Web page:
One of the biggest advances in the evolution toward 5G is network slicing. It has extravagant promise. All that has to happen is for it to be invented.
It’s a significantly new approach that will have profound impact on how telecommunications networks are used. Up until this point, what a customer saw is what it got. A 3G or 4G network would provide a certain amount of bandwidth and a certain speed. A subscribing customer would opt to use that network.
In a network slicing environment, a single network is divided into multiple virtual networks. Each of these has unique characteristics that suit a particular use case. RCR Wireless, in a story about the launch of the Public Private Partnership’s (3GPP) 5G Mobile Network Architecture (5G MoNArch), described the network slicing approach:
With this technology, operators can essentially provide optimal support for any type of application on a network-as-a-service basis. Whether it’s a internet of things smart meter sending small, intermittent transmissions or a mission critical service like remote industrial control requiring high capacity and low latency, a bespoke network slice would be automatically created to fit the exact needs–nothing more, nothing less; this enhances operational efficiencies and speeds time-too-market.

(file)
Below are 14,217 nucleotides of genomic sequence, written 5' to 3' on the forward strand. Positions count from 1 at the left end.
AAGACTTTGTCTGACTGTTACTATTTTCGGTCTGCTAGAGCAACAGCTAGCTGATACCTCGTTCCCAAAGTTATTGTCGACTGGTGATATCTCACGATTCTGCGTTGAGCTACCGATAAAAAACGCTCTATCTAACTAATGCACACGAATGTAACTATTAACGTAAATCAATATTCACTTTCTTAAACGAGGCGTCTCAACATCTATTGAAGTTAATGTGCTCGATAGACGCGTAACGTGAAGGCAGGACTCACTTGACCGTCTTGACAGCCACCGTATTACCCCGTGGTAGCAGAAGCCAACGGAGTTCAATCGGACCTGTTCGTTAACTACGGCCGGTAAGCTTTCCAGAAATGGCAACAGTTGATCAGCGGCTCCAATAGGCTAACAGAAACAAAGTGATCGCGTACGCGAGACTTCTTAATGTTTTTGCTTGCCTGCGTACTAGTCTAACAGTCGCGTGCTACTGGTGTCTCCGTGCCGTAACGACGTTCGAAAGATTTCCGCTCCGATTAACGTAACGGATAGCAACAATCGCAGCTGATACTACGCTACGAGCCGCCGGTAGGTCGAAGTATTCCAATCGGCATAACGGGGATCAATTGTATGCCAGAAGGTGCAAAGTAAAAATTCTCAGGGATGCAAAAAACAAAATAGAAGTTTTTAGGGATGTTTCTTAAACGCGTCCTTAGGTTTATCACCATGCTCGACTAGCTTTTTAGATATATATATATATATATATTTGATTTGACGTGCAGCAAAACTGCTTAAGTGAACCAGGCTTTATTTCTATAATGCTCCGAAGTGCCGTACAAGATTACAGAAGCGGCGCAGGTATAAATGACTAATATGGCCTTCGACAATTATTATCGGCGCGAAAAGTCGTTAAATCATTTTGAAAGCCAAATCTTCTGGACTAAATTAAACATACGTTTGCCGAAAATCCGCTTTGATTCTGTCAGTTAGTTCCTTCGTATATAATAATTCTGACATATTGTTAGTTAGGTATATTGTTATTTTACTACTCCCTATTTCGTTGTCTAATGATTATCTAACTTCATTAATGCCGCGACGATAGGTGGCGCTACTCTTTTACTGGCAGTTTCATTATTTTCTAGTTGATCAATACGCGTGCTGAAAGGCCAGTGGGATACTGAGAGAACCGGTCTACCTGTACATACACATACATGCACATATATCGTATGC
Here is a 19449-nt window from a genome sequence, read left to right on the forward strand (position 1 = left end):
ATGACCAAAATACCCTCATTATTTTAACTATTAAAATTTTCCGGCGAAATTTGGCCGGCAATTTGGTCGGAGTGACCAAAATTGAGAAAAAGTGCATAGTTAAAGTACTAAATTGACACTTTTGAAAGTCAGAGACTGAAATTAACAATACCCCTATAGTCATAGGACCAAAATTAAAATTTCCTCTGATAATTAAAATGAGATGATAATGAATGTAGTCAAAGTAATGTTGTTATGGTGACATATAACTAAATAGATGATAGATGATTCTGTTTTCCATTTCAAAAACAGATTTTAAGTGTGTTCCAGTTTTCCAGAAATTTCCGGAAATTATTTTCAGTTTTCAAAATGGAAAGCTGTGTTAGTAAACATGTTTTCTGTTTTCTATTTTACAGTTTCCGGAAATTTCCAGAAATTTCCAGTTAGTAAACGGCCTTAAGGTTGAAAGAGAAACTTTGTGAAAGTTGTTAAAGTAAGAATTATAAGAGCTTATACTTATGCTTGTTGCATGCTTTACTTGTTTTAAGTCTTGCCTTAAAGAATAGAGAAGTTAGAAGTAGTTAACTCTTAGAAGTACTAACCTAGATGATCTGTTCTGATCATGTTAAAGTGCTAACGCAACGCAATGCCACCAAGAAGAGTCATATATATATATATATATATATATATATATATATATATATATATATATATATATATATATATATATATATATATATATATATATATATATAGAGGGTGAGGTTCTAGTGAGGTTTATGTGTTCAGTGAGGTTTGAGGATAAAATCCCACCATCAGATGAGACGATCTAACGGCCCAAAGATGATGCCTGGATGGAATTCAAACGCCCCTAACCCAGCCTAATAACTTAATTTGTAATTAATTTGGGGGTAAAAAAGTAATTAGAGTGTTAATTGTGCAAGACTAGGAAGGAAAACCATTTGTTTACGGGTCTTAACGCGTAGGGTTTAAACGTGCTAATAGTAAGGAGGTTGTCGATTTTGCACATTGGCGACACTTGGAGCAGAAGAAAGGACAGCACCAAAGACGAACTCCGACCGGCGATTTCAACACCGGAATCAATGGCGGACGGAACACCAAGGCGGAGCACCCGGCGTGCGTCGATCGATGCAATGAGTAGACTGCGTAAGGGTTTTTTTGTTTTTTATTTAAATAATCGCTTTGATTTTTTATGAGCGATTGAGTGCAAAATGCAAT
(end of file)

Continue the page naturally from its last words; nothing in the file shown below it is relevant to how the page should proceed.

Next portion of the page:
The two-year project will have contributions from telcos, academia and industrial companies. Nokia is coordinator. Other participants are the Universidad Cárlos III de Madrid, Deutsche Telekom, ATOS Spain, CEA-LETI, CERTH/ITI, Hamburg Port Authority, Huawei, Mobics Telecommunication and Consulting Services, Nokia Bell Labs France, Nomor Research, Real Wireless, Samsung Electronics, Telecom Italia and Technische Universität Kaiserslautern.
Insight into the technology and the challenges of making it a reality are offered by Patrick Nelson at Network World. He describes a “slight hiccup”: So much of 5G is unsettled that there is no agreement about how to design network slicing. That, presumably, is the raison d'être for 5G MoNArch. At the highest level, Nelson explains, 5G planners will designate what types of services must be supported (health care, smart meters, drones, etc.). Zones will be created for each use case. That zone will lie dormant when not in use.
The challenges are obvious. Orchestration of bandwidth, latency, capacity and reliability must be made for each unique slice, Nelson writes.
Network slicing and other technologies may be too demanding to be developed and introduced all at once. Daniel Fuller at Android Headlines suggests that 5G technologies may be introduced onto LTE networks. This would increase performance in the short term and give developers some breathing room. For this reason, users would see significant increases in performance as new elements are introduced over time.
Carl Weinschenk covers telecom for IT Business Edge. He writes about wireless technology, disaster recovery/business continuity, cellular services, the Internet of Things, machine-to-machine communications and other emerging technologies and platforms. He also covers net neutrality and related regulatory issues. Weinschenk has written about the phone companies, cable operators and related companies for decades and is senior editor of Broadband Technology Report. He can be reached at firstname.lastname@example.org and via twitter at @DailyMusicBrk.